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#1 Tim J Durham

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Posted 22 June 2005 - 12:15 PM

There is a scene in Garden State where Zach Braff is sitting on a loveseat, drinking a beer, and the rest of the party-goers are moving in and out of the frame as he sits back watching them.
I really loved the motion effect used in this scene and wondered if anyone knows how it was done and more importantly, how it could be recreated with a 24p video cam?

Thanks in advance.
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#2 Gordon Highland

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Posted 22 June 2005 - 12:57 PM

If I remember correctly, there's no compositing, the whole shot is sped up, including Zack's character; he's just trying to hold as still as possible while everything around him moves fast. I could be wrong. They would've just undercranked the camera (low frame rate) which looks fast played back at 24fps.

In video, you'd just put the camera on a tripod and shoot normally, then speed it up in post. Slo-mo would be a different story.

If you wanted to have the subject hold absolutely still or make it obvious that he's normal speed and everyone else is fast, you shoot a plate shot of the people behind the couch and speed that up, layer a greenscreen shot of the couch in front of that at normal speed, and then greenscreen some more people going by in the foreground on top of that sped up.
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#3 Tim J Durham

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Posted 22 June 2005 - 03:52 PM

If I remember correctly, there's no compositing, the whole shot is sped up, including Zack's character; he's just trying to hold as still as possible while everything around him moves fast.  I could be wrong.  They would've just undercranked the camera (low frame rate) which looks fast played back at 24fps.

In video, you'd just put the camera on a tripod and shoot normally, then speed it up in post.  Slo-mo would be a different story.

If you wanted to have the subject hold absolutely still or make it obvious that he's normal speed and everyone else is fast, you shoot a plate shot of the people behind the couch and speed that up, layer a greenscreen shot of the couch in front of that at normal speed, and then greenscreen some more people going by in the foreground on top of that sped up.

<{POST_SNAPBACK}>

So to account for the motion blur- slow frame rate + slow shutter speed. I need to investigate whether that can be done on the SDX-900. I know the Varicam will go down to 4fps. Hmm.

Thanks
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#4 Gordon Highland

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Posted 22 June 2005 - 04:44 PM

If you're working in video, the frame rate is somewhat irrelevant, because speeding it up in post is a piece of cake. The trick is getting the motion blur, and the SDX does not have a slow shutter in 24p (I shoot with it every day). I don't know about other cameras in this league, except that lower-level PD-150s and such DO often have slow shutter. Keep in mind that the exposure goes way up when you slow down the shutter, so you'll need NDs and such.

I'd be half temped to shoot it with a 35mm still camera and create an image sequence out of it. . .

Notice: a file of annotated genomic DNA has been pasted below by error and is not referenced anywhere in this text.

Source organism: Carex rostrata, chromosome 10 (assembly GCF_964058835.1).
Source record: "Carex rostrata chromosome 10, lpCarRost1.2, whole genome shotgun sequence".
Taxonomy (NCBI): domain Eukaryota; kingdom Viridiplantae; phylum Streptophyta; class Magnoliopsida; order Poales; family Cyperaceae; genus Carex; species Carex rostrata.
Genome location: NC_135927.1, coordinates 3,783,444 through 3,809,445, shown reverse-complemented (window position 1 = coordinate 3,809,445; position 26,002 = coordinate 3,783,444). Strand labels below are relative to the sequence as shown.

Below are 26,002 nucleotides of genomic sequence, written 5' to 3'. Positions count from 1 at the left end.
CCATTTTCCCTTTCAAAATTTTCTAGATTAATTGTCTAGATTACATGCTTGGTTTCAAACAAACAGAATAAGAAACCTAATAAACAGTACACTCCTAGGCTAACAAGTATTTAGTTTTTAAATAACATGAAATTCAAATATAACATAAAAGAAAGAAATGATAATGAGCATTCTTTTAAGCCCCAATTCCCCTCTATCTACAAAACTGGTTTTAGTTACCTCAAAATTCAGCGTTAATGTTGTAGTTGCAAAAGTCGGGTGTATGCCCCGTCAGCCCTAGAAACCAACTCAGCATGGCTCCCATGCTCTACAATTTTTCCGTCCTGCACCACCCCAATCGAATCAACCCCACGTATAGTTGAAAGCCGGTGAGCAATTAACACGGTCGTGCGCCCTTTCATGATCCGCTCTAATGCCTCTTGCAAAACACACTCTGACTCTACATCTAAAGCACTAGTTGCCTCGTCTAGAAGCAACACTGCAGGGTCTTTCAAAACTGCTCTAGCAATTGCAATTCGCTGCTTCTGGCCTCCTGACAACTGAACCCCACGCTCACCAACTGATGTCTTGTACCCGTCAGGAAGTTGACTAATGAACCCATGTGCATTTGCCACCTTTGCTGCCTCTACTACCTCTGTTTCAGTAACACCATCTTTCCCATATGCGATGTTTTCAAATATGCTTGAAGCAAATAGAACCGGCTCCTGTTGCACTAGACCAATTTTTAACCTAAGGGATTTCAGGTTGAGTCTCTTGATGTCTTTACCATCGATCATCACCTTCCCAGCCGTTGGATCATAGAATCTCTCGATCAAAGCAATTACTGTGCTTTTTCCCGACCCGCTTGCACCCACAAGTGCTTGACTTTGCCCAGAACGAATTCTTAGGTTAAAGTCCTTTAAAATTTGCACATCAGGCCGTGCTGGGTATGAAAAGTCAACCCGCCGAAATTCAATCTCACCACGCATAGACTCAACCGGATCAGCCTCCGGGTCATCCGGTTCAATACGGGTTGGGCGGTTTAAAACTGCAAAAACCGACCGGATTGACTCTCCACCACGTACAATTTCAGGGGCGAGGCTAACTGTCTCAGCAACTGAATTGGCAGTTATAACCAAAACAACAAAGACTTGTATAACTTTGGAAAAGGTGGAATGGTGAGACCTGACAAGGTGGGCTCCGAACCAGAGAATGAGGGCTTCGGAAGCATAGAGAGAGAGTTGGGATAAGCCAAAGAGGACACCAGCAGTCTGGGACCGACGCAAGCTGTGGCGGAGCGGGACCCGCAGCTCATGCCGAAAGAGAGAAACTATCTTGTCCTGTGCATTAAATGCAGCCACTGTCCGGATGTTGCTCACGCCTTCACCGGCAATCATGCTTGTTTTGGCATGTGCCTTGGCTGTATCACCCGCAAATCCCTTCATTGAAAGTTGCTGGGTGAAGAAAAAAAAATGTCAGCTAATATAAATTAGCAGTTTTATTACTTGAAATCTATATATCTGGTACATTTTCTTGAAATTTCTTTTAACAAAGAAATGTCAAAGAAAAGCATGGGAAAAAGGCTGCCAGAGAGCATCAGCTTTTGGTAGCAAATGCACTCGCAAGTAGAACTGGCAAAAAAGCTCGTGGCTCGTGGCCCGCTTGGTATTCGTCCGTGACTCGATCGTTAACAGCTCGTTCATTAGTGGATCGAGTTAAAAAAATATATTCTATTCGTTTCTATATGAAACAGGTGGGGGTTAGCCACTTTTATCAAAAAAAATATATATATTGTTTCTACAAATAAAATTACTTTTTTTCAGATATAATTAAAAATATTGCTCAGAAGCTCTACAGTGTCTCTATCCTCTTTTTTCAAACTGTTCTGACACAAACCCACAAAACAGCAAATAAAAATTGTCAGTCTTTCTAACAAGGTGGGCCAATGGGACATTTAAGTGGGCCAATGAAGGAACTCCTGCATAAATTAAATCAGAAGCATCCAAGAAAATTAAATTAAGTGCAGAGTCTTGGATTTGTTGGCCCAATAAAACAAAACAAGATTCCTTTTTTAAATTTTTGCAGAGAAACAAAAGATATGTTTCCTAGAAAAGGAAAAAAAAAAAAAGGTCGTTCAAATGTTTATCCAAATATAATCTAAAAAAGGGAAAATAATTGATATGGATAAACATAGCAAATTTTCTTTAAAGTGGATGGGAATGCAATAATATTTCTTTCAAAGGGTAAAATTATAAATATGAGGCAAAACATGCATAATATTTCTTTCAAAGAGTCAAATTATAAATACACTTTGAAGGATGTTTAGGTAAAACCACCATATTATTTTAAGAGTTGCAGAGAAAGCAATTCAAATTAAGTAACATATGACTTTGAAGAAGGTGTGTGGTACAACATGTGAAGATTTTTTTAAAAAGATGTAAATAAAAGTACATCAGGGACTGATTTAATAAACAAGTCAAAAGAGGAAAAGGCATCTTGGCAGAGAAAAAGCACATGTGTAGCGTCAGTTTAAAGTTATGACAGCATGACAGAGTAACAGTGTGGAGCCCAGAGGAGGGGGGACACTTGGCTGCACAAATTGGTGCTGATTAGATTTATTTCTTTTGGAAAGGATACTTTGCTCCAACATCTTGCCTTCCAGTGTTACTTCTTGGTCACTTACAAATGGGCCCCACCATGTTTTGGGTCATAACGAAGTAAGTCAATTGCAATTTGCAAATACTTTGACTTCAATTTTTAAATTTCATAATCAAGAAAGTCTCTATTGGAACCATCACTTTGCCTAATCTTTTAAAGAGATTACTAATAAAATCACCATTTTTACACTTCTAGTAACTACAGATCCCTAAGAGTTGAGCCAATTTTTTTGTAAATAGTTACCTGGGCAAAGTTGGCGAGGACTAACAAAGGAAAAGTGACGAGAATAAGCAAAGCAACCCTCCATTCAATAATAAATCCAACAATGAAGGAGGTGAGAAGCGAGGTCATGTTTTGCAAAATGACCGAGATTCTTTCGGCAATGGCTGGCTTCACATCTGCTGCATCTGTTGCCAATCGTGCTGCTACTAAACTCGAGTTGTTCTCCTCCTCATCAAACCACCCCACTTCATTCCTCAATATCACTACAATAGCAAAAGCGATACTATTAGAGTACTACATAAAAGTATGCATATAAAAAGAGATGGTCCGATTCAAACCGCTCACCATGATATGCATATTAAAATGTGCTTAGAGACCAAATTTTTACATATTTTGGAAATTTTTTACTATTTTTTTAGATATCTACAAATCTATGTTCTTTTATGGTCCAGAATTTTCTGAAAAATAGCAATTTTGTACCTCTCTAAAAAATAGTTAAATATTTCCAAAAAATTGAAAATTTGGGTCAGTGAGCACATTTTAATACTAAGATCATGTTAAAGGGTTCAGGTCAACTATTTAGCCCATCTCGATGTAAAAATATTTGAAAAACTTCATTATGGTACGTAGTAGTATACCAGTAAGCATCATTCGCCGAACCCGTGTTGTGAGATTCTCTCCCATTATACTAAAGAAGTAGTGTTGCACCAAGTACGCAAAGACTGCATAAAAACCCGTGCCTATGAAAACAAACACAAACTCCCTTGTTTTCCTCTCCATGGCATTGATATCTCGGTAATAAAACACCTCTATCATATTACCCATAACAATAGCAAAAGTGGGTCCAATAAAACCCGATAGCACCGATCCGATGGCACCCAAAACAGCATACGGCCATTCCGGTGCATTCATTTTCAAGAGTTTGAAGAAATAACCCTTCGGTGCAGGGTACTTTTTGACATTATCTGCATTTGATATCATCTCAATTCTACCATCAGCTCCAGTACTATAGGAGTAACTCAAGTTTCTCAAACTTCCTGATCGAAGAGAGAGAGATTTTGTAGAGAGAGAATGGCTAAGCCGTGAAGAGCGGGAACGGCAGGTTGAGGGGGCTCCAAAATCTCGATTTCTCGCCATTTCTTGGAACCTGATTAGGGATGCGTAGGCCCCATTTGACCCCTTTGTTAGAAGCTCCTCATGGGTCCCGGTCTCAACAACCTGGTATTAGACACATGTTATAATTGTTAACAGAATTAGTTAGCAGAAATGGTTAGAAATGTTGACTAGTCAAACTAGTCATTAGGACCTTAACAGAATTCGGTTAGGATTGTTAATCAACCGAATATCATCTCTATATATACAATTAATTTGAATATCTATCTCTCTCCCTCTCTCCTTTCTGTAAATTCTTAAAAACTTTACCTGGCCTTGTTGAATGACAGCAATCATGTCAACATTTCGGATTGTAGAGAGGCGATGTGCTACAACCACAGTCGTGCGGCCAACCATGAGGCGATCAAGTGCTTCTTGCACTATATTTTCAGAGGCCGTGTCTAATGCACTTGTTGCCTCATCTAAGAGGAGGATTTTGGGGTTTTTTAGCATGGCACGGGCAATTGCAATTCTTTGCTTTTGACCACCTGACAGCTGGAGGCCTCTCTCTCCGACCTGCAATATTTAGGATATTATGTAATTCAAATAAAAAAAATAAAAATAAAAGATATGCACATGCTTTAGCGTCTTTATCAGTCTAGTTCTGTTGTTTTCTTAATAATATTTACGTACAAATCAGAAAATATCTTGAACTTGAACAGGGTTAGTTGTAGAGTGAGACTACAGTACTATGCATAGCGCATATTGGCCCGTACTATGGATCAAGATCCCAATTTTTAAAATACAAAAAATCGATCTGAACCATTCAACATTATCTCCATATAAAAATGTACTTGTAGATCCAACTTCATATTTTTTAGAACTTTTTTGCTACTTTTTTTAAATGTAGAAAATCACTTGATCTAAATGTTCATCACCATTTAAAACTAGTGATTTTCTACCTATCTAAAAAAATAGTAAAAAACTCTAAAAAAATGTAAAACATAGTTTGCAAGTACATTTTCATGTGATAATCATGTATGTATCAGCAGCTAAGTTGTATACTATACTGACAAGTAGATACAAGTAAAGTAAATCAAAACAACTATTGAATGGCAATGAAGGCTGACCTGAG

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#5 Tim J Durham

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Posted 22 June 2005 - 04:57 PM

If you're working in video, the frame rate is somewhat irrelevant, because speeding it up in post is a piece of cake.  The trick is getting the motion blur, and the SDX does not have a slow shutter in 24p (I shoot with it every day).  I don't know about other cameras in this league, except that lower-level PD-150s and such DO often have slow shutter.  Keep in mind that the exposure goes way up when you slow down the shutter, so you'll need NDs and such.

I'd be half temped to shoot it with a 35mm still camera and create an image sequence out of it. . .

<{POST_SNAPBACK}>

Yes, the motion blur is the trick.

Renting a varicam for the day is probably what I'll end up doing and the increase in exposure works to my advantage as it will be shot in a bar using practicals (mostly). I don't want to end up liking that Varicam too much.
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#6 Alvin Pingol

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Posted 23 June 2005 - 01:34 AM

If in-camera motion blur proves problematic, consider the post-route.

Software such as this (link) may help.

While I haven't used this plugin myself, the gallery (link) has some samples that don't look too bad...

Edited by Alvin Pingol, 23 June 2005 - 01:35 AM.

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#7 James Brown

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Posted 24 June 2005 - 08:44 PM

Cheap and easy in camera option is the XL2, I created a scene with a man sitting completly still at a train station with people and trains racing past blurred. Came out really good.
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#8 Raffinator

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Posted 25 June 2005 - 04:02 PM

Cheap and easy in camera option is the XL2, I created a scene with a man sitting completly still at a train station with people and trains racing past blurred.  Came out really good.

<{POST_SNAPBACK}>


I'm curious, how did you get the people racing past to blur?

Raffi
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